LECTION 95. 5. -There is no doubt that the "power" here referred to means the spiritual power which we read of as exercised by the followers of Jesus and other great prophets in all ages more or less. Taking the various accounts in the Gospel and ecclesiastical history as correct, miracles (i.e., wondrous works wrought by the exercise of faith and will power and often by the uses of subtle forces of nature, quite natural, but seemingly supernatural to those in ignorance of these forces) were of frequent occurrences in those days, even as they are in these days, but better understood, false miracles being no proof of the non-existence of true ones. Often they would be the effect exercised on the minds and imaginations of vast numbers of the poor and afl1icted, the diseased and suffering of humanity by faith in some great champions of the oppressed, themselves destroyed by the oppressor, yet realised by faith, if not by actual knowledge as still living and acting, with hands outstretched to heal and bless those who invoked their aid.
v. 9. -From the testimony of the Jews, John viii. 57, A. V., it appears that Jesus at that time was not far from fifty years of age, and this is supported by S. lrenmus, 120-200 A.D., who appeals to the gospel as received by those of his day and to all the elders as testifying the same," those who were conversant in Asia with John, the disciple of the Lord, affirming that John conveyed to them this tradition." "Some of them," he says again, "not only saw John but the other Apostles also, and heard the very same tradition from them. Bond bear testimony to the truth of the statement."
The Editor of this Gospel has been credibly informed by an esteemed friend of his, "a Syrian Bishop," and a relative of the late learned Pope Pius IX., that he frequently (in private) assured him that he firmly held this (as a private opinion), the present time (1870) not being yet ripe for a public declaration on this and similar subjects, now introduced into the notes to this and other publications of the O.A.
LECTION 95. 8. -Mary Magdalene was chosen by our Lord as a type of the Church, in her fallen condition, redeemed by His love, and would be fitly one of the first fruits taken to be with her Lord, as Ioseph and Mary were after. She was the constant companion of Iesus' Ministry, to him she ministered of her substance, she anointed him for his Ministry, and for his Burial. She was the last at the Cross, and the first at the Tomb, and to her aJone He gave the commission, " Go tell Peter," and wheresoever the Gospel was to be preached, her love and devotion to her Master were to be declared.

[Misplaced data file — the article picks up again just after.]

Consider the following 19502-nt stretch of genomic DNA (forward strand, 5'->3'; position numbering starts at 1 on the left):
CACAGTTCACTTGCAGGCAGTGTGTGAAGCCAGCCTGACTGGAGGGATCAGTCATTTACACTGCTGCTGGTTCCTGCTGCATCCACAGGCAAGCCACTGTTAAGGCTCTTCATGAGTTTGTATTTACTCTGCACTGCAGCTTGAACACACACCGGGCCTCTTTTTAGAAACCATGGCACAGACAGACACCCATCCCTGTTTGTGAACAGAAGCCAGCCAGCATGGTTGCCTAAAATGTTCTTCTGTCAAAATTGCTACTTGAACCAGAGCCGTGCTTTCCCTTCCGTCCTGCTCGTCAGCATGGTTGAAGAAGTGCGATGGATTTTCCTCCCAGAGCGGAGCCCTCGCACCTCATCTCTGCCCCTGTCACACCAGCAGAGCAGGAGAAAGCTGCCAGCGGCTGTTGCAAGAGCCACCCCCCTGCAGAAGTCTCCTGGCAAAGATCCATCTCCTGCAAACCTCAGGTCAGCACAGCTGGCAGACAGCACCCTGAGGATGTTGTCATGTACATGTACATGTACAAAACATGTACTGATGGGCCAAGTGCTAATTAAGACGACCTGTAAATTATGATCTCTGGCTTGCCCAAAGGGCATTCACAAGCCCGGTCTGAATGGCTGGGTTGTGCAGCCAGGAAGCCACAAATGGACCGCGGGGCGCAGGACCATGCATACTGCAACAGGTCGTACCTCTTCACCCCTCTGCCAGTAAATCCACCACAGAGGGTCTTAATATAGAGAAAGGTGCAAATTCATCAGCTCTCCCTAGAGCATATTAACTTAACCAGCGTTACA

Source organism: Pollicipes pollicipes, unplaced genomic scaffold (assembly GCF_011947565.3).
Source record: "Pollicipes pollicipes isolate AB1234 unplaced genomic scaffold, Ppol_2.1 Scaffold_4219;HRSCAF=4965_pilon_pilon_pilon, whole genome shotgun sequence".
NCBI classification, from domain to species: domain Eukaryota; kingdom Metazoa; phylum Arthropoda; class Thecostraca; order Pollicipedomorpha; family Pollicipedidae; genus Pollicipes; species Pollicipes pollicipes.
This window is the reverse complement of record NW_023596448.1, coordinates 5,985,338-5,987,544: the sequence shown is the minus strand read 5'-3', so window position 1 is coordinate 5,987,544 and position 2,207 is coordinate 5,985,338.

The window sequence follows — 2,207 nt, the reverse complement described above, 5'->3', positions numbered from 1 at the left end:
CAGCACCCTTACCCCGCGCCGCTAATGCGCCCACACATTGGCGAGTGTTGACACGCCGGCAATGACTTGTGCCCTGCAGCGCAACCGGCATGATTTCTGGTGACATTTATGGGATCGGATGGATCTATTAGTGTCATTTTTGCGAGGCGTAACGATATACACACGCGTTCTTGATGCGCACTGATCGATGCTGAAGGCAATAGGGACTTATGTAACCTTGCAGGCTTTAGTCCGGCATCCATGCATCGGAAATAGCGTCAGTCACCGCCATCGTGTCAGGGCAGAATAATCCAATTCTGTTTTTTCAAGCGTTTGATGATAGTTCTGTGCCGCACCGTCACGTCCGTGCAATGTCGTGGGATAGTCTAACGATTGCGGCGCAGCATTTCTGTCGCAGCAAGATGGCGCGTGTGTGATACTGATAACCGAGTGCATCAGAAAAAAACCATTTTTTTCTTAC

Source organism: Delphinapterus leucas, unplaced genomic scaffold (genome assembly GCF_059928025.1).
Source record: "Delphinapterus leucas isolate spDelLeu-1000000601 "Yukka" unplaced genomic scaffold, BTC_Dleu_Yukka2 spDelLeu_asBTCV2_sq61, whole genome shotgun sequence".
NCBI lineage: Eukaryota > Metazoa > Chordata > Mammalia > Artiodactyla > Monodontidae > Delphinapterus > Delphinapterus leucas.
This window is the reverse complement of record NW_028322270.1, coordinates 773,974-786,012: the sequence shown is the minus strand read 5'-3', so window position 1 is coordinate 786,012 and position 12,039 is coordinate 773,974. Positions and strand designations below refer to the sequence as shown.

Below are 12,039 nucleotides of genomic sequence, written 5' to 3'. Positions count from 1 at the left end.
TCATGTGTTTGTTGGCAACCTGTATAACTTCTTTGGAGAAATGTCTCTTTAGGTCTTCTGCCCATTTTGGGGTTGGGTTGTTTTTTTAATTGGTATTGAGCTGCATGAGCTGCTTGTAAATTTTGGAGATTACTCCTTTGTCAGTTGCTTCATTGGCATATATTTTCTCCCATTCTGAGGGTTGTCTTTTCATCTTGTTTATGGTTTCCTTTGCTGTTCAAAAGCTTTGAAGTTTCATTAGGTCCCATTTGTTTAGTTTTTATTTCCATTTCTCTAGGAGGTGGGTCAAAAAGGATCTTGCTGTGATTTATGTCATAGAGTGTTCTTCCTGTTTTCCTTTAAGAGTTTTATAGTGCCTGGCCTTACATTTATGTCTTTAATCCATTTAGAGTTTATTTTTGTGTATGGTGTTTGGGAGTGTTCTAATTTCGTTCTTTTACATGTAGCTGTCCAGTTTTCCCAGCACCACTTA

LECTION 96. 1. -This number, 120, has many mystic significances, and was foreshadowed by the number of souls saved in the Ark at the Flood ("The Original Genesis"), which included 48 (i.e., double 7 + 34) + 72, a number of deep mystic significance.
v. 2. -The manifestations described here have been repeated in modern times. What God does in one age, whether by angels, spirits, or adepts in the flesh, the same unchanging God repeats in another. Whether the miracle respecting the preaching of Peter took place in the persons of the Apostles, or in their hearers, we have no means of ascertaining, but the fact remains. Most probably in the hearing of the hearers, so that each was enabled spiritually to understand. or else all were moved to speak and to hear in a tongue common to all.
LECTION 96. 9. -These words would seem to suggest 50 years at the natural term of the working life of men and women, after which they should be relieved from the necessity of further labour. Having worked for six weeks of years, man is entitled to the Sabbath of Rest from further servile labour.
v. 5. -That these material symbols mentioned were actually used in this assembly may be doubted by some. It is more likely that the disciple, who had the gift of spiritual sight and hearing developed, heard and saw some of the things here described, as symbols of deep inner truths. The expression "to none was given aught that was not given to all," seems to shew this to be the case, and that It was understood in a mystic and spiritual sense.
LECTION 96. 12. -From the earliest times the Ecclesiastioal grades and orders of the Christian Church were, in the Local Church, seven in number. 1, The Angel or President. 2, The Presbyter. 3, the Deacons. To these were added 4, Readers. 5, Singers. 6, Acolytes. 7, Door- keepers. Each of these, from the Angel or Bishop downwards, had his help or coadjuter to represent him in his absence. And among the Laity were, 1, The Faithful. 2, the Penitents. 3, the Catechumens. The Angel or President of the Local Church was a Pastor in the Universal Church, in which the Supreme head, under Iesus Christ, his Vice. regent was the Angel or Bishop of the Universal Church and under him 12 Apostles, 12 Prophets, 12 Evangelists, and 19 Pastors, constituting the higher Priesthood of the Universal Church. Each with his coadjutor, as in the Local Church, to represent him in his absence. Under these were the Deacons, one to each Priest, 48 in number. These constituted the supreme Council of one hundred (the supreme Angel or Pontiff having two additional Coadjutcrs chosen by him). But there is a higher meaning, mystical and doctrinal.